Speaker 3:

Would not hesitate to recommend that they work with you. Um, you know, I spoke about this a little bit earlier, but just the, the kindness and the care that you put into each of your , uh , people that you work with each of your clients, you know, it's just, it shows through not just in the fact that people are getting placed, but the fact that people keep coming back to check in with you, you know, a year later that says something, the fact that you, you reached out to me, you said you had another , uh , client that was interested in moving into the HR field. And would I be willing to talk to them, creating that network of support? I think when you're looking at making a change, that can be just absolutely terrifying. You know , you're thinking, what am I thinking? Why am I leaving teaching? Am I losing my mind? No, you're not losing your mind. And if you're feeling like it's time to go, you're probably right.

Speaker 2:

Right. And the community that does the group coaching calls at least affirm that you're not the only one who feels the way you feel. Absolutely. And so you don't feel quite so lonely. I hope that's, that's part of the reason that I offer the group coaching, just so that you can see that. Yeah. I'm not by myself and I, and , and the way I feel is the way a lot of other teachers feel. So thank you, Joey . And I really appreciate your kind words about my demeanor and how I help you. I hope it's true that I exude all of the things that you said earlier that I exude, I would be thrilled to think that that's the case. I know that I put my heart into the work that I do with my clients. I also put my heart into the podcast and into my weekly newsletters to communicate and try to inspire and motivate teachers who have decided for whatever reason that they're ready to make a move, but they're afraid they often feel stuck. They don't know where to turn and I'm, I want them to know that I am there for them. I have been in their shoes. I know what it's like. I also felt stuck for quite a while before I finally found my niche, which is what I'm doing now. And I know that I found my own purpose and passion, and I want to help other people find theirs. So thank you for your time this evening and sharing your success story. I'm so, so thrilled for you and the success. And I , I just know that this is just the tip of the iceberg for you. You're going to go far, far, far either with this company or another one, because almost every company of any size at all needs a good HR director. I worked closely with my HR director when I was president of the VEA and truly could not have gotten through some of the situations that we faced without her guidance. So I know you'll be there for someone someday in that same capacity. So thank you again. Is there anything you want to say in closing before we finish up for tonight?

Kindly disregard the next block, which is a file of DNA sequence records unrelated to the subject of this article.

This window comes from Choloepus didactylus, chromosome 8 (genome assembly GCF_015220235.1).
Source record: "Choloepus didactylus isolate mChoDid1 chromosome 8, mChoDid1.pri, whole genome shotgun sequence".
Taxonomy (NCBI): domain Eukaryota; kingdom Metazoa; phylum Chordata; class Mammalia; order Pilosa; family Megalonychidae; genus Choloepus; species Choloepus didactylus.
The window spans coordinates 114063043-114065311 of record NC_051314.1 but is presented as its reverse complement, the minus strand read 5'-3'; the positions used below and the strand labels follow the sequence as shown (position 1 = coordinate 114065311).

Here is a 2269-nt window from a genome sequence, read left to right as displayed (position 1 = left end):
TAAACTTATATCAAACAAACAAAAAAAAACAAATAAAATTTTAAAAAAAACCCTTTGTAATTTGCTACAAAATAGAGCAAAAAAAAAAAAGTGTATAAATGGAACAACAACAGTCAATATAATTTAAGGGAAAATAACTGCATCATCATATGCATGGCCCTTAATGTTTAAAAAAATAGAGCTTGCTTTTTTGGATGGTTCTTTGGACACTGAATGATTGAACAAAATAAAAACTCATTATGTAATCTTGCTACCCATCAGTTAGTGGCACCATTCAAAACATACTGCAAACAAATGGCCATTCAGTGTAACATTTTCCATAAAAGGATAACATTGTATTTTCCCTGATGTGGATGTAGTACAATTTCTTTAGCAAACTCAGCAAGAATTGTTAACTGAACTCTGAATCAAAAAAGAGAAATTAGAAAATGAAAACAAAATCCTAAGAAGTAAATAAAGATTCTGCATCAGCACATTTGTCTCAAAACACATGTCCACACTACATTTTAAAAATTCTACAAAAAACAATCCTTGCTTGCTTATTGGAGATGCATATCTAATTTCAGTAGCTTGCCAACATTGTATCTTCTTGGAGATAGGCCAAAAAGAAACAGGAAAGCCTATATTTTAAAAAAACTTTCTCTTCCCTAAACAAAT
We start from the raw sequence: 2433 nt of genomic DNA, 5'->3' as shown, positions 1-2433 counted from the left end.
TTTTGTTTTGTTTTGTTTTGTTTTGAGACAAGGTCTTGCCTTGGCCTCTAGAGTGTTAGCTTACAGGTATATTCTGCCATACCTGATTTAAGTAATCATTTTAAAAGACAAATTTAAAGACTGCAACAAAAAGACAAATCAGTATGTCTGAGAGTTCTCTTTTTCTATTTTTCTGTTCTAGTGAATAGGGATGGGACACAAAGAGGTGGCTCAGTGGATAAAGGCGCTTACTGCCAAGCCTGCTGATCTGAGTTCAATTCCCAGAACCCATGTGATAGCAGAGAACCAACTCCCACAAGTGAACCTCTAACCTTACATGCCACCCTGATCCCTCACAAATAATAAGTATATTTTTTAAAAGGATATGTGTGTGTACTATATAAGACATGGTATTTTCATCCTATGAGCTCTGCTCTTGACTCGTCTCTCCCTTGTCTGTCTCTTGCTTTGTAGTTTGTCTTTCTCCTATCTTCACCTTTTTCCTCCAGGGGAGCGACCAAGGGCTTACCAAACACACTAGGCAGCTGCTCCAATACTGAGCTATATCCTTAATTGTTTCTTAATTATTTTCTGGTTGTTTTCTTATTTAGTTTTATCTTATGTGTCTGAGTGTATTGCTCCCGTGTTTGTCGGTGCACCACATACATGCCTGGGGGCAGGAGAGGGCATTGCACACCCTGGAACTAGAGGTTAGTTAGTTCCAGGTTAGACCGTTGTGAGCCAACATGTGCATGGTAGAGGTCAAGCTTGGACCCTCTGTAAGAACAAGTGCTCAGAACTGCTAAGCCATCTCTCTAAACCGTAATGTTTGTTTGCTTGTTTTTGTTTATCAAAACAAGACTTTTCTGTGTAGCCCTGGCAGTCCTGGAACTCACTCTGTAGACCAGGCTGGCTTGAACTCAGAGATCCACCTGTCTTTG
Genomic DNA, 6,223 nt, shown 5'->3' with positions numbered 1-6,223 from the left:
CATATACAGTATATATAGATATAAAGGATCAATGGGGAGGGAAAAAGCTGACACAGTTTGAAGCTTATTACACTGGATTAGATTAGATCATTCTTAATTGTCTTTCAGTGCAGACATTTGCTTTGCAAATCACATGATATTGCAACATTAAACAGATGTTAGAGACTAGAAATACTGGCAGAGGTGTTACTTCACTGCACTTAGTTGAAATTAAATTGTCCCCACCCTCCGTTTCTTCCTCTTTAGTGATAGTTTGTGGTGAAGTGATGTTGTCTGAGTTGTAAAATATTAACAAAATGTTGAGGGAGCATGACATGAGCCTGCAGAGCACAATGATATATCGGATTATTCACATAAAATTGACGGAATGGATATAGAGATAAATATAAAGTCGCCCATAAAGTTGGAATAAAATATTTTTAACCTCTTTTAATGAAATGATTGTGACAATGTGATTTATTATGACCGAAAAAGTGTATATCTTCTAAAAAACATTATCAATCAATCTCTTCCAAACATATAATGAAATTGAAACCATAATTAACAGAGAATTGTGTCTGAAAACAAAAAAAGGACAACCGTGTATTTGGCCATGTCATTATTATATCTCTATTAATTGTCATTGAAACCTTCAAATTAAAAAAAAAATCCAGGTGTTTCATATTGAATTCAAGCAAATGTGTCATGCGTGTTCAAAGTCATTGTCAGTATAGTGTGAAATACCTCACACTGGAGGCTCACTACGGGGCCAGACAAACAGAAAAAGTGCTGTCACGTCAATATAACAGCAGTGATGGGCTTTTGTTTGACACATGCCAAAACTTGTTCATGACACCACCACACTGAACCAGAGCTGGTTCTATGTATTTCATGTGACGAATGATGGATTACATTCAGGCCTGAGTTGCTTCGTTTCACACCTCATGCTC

Speaker 3:

Uh, I would just like to thank you, you know, and I , I know I've, I've said that before, and it's like you said, it's not paying lip service because truly , uh , as you said, I felt stuck and hopeless and like, I was never going to be able to do anything, to be a better wife, mother, friend , partner, and making this change, moving into a career that brings me daily challenges. And daily joy has made such an impact on the rest of my life, because it's where you go every day. And you spend the majority of your day.

Speaker 2:

Well remember work that feels fulfilling leads to a happier life. That is our mantra. So thank you so much. And I hope you have a wonderful rest of your evening. Hang on for a minute.

Speaker 1:

So there you have it, an episode of teachers and transition. I hope you enjoyed the information and I hope you'll plan to come back, please subscribe to teachers in transition so that you can be alerted of future episodes. And let me know if you have any questions or topics that you would like me to specifically cover in a future episode, I'm more than happy to help with individual questions as well. So email me at kitty boy , not at boys , not coaching.com. If you are interested in finding a new career or just enjoying your life more, this is the place to start. I'm Katie Boitnott and this is teachers and transition.